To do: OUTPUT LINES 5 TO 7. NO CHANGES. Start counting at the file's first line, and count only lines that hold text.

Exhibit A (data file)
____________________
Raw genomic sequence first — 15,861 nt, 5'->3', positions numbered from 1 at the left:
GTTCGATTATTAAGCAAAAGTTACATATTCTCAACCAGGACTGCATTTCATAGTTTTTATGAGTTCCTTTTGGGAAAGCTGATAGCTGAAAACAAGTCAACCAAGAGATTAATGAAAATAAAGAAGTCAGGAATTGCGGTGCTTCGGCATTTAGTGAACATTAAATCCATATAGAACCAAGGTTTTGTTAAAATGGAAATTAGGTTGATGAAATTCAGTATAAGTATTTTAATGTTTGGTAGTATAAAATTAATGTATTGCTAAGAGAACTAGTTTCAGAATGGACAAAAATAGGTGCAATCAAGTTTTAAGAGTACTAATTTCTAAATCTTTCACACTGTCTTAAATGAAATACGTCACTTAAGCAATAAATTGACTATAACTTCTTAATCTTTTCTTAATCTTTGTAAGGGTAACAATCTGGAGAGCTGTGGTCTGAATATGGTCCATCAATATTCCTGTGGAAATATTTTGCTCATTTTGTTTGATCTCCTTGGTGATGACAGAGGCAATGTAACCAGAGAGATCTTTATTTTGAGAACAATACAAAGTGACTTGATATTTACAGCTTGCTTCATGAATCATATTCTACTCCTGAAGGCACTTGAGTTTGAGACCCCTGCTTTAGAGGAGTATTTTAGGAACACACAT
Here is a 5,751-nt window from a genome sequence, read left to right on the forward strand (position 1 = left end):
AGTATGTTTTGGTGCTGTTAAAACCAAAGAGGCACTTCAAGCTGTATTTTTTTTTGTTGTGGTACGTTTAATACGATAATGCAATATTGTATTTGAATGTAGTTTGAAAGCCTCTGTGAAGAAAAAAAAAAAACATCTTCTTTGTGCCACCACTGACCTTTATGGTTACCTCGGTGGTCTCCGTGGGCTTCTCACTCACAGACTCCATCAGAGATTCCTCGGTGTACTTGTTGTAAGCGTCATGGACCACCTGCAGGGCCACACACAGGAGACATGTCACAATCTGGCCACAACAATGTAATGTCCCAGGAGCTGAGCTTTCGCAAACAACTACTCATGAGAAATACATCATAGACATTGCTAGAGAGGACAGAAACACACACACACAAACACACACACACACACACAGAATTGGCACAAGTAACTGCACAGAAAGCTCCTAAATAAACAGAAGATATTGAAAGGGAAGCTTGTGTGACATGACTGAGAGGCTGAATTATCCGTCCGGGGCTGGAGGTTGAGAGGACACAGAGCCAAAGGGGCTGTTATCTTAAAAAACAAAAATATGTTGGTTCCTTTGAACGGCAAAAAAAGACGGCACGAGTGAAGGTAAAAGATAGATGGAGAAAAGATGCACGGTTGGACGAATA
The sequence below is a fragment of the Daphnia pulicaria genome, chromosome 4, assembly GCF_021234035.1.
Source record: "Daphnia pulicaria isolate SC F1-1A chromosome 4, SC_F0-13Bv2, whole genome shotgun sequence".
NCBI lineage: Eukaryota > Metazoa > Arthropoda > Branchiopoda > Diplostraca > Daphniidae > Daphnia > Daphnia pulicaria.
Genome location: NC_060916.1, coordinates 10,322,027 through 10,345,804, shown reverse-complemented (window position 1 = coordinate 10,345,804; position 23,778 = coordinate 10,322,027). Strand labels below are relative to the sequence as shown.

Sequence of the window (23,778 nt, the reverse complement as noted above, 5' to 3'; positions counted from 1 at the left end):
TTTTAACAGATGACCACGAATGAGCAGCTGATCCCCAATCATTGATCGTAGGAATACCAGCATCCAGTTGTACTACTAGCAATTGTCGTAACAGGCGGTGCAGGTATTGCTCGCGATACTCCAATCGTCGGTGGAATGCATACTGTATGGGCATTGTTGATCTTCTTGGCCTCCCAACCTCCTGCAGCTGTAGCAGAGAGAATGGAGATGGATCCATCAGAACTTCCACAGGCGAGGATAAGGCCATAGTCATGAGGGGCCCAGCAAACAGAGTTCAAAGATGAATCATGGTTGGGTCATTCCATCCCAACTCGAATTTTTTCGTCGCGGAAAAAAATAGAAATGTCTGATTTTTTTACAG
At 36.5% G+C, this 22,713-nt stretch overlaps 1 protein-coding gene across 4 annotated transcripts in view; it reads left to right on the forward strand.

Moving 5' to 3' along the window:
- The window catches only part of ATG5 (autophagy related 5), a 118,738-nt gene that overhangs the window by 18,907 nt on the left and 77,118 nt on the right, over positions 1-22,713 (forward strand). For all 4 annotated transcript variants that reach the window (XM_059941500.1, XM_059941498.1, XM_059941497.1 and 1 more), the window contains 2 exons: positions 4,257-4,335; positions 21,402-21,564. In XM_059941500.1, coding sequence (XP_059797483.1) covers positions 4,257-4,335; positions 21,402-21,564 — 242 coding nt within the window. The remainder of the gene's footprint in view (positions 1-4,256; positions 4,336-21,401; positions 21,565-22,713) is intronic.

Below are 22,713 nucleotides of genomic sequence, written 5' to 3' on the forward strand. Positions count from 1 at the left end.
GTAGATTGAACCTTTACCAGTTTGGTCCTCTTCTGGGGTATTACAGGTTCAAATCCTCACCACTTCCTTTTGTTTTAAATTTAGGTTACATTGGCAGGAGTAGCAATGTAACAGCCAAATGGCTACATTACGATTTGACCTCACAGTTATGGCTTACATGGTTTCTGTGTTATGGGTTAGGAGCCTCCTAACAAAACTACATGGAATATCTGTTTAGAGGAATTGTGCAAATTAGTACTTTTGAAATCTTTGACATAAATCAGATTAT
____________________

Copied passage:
The sequence below is a fragment of the Daphnia pulicaria genome, chromosome 4, assembly GCF_021234035.1.
Source record: "Daphnia pulicaria isolate SC F1-1A chromosome 4, SC_F0-13Bv2, whole genome shotgun sequence".
NCBI lineage: Eukaryota > Metazoa > Arthropoda > Branchiopoda > Diplostraca > Daphniidae > Daphnia > Daphnia pulicaria.